Anyway, it was certainly way too ambitious and it would have been a nightmare to complete, so it was just left to, eh, rot, until now when Triad contacted us and said they wanted to rescue it. This made us excited enough to dig through all the old archives again. What’s maybe the best thing is that we still got all the workable source code, so if someone feels brave (or maybe mad) enough, they can try to develop this further. I can still make additional graphics and I still got all the original tools and equipment left, plus the design ideas and notes.”
“Undead was a game project that I participated in some 16 years ago. With great graphics and some nice technical tricks to it, the game had great potential. I still admire the graphics, especially the backgrounds, and some details like the hearts indicating player energy level. Technically it would have been impressive too, I’m not sure if anyone has ever done a C64 game with scrolling bitmaps as background graphics. At least I had not heard of such game way back then.
Programming the thing was challenging, with endless timing issues and the like. At some point I had to migrate programming work to Amiga, as compiling was just too slow on C64 due to large amount of source code that was involved. Actually one of the biggest problems was that the source was growing too big, it would not fit into the memory. Apparently I hadn’t yet discovered that projects can have multiple source files, or maybe I just needed some excuse to buy more hardware ;)
Unfortunately the project was way too ambitious for two teenagers to complete, and the project was abandoned. But now after being buried for 15 years it seems that the Undead will live up to it’s name. The dead walk!”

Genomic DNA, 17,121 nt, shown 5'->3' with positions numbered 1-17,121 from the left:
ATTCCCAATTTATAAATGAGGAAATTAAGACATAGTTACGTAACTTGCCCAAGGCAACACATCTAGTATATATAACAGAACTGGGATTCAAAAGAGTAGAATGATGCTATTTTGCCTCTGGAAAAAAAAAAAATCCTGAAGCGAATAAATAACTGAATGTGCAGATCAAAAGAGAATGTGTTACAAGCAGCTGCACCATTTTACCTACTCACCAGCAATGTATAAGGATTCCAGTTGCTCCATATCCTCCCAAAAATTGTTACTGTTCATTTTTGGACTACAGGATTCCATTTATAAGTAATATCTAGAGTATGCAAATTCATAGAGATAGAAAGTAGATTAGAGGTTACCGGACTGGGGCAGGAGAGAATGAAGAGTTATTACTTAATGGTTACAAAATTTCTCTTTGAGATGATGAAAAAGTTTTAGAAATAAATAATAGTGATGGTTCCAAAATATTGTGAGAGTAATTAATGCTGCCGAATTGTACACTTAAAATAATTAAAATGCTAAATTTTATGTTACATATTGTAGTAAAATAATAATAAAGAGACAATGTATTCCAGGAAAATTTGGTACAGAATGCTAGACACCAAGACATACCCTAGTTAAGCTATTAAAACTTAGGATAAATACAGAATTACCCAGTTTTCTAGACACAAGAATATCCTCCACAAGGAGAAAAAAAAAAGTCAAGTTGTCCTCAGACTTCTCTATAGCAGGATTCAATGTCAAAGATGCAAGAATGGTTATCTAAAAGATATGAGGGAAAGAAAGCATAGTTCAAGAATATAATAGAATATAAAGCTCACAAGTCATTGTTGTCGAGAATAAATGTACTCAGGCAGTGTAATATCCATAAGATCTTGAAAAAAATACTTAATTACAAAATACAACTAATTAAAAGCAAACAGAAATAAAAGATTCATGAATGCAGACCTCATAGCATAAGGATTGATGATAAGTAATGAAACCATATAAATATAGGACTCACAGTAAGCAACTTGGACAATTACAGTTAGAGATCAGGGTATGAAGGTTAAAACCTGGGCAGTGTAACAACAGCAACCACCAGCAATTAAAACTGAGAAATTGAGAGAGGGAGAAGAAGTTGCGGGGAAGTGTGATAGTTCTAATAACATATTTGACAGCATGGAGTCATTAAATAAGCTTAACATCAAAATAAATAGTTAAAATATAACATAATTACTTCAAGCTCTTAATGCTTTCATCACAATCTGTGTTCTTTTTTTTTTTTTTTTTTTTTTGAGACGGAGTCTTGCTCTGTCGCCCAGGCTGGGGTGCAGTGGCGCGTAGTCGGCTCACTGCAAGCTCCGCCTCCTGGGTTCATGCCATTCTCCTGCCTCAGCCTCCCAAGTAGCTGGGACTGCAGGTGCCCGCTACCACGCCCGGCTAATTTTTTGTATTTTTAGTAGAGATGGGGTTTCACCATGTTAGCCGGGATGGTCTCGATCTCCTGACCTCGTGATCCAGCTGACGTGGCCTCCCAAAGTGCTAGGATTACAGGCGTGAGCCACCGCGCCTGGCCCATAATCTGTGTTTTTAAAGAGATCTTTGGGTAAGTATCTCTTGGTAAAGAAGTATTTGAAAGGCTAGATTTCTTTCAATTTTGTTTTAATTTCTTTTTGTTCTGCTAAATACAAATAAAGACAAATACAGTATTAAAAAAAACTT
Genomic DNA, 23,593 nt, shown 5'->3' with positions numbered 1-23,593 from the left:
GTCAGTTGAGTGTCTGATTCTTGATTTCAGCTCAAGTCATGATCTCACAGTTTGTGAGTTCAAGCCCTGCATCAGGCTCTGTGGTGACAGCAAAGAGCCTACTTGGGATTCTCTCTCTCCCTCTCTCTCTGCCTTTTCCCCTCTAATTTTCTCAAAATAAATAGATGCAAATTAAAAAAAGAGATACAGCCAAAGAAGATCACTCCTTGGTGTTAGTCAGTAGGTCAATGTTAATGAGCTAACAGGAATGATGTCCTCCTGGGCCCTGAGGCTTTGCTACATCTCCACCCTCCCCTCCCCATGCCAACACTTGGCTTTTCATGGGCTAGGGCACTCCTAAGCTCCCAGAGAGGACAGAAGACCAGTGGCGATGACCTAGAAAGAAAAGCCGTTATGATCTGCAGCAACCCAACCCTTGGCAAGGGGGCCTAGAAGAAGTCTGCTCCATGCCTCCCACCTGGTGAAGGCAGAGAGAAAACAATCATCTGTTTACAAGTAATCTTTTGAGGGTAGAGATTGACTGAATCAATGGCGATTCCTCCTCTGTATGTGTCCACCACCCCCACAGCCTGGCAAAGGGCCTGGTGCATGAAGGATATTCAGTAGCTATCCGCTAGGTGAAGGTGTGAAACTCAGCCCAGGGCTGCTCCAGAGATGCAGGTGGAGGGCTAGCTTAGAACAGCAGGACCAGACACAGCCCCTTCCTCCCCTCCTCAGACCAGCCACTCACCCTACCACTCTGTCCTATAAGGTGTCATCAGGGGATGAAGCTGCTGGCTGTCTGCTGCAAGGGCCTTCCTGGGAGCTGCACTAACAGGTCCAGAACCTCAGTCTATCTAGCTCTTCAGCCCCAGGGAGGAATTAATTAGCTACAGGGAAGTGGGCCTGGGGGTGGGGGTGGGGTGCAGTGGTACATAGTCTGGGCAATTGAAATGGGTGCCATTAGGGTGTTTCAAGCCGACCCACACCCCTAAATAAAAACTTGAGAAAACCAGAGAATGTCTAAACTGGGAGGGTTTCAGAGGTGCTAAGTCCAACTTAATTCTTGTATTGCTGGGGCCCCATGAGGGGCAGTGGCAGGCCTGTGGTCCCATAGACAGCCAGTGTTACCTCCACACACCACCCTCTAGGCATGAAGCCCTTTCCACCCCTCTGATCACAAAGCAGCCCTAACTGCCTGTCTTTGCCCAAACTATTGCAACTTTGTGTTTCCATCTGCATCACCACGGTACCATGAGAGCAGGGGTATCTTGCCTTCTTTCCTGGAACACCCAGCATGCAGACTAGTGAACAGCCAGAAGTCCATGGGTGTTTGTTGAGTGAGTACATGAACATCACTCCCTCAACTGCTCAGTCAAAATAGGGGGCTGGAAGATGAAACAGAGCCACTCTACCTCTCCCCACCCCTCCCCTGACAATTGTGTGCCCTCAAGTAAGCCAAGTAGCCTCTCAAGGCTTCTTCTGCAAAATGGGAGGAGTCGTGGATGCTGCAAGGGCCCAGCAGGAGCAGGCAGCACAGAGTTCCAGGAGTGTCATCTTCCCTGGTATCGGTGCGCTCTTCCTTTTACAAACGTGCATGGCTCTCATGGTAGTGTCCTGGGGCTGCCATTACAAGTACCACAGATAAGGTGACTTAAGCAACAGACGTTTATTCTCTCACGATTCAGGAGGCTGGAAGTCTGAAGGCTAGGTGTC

Then Miha shared further thoughts on Lemon64 in 2019:
I made a youtubevideo of my old unfinished c64 game, Undead from 1990-1992. This is from the 2011 rerelease with intro by Triad.
[After a request to finish the game]
Thanks, I would love to. But I didn’t program it and the original programmer is not available any more.
It would take a long time, I would need to find a competent c64 programmer with experience and nerves of steel to go through the original source code, which is a mess, clean it up, and make it work with Easyflash (where it would be better suited), not to mention to be able to finish the thing.
Making also all the graphics for all the levels and cutscenes would definitely take long time, even with today’s tools.
[Then further on]
Thank you for your comments.
It is true that this has Splatterhouse vibes since I was, and still am, a huge fan of the coin op, and was almost certain it could be converted for c64. But of course, since me and Pekka were just two teenagers from finland, there was no way we could approach Namco, so we just decided to make “heavily inspired game” instead.
We also did the infamous “worm room” from splatterhouse (lvl 1.5 intermission where you are locked in a room and worms burrow out of corpse piles), beat from beat, even added the final worm coming out from hanged corpse. But unfortunately I lost the runnable file for that scene. Graphics I still got and maybe even the source code is somewhere.
If I had, at that time, understood the concept “feature lock”, which means knowing when to stop adding features and just get on with it and make the levels, we could have been able to finish the game… Maybe. But no, I wanted to have 1st level boss room be similar to the end boss of narc, which is a giant head exploding into skull that chases you, supported by its vertabrae. And next level I wanted to play like Narc, with completely new game mechanics. I think it was at that point when my long-suffering programmer decided “I am outta here!!”. I can understand him very well.
I would love to finish this, some day. At least now I know how I could keep the design together, as I’ve already worked 25 years in game industry.
But as I said, I’d need a really patient programmer to pull it off. Just to clean up those source code files would probably take year’s worth of spare time. Graphics and all assets are indexed and stored for what it’s worth.
Thank you very much for those comments.. feels great to finally see someone appreciating our hard work. At the time, back in 1990, our friends, family members, schoolmates etc.. they had absolutely no clue what we were doing.
- 31/98/21 – Design scans from Miha added.
- 07/08/21 – Additional notes added from Miha Rinne via Lemon64.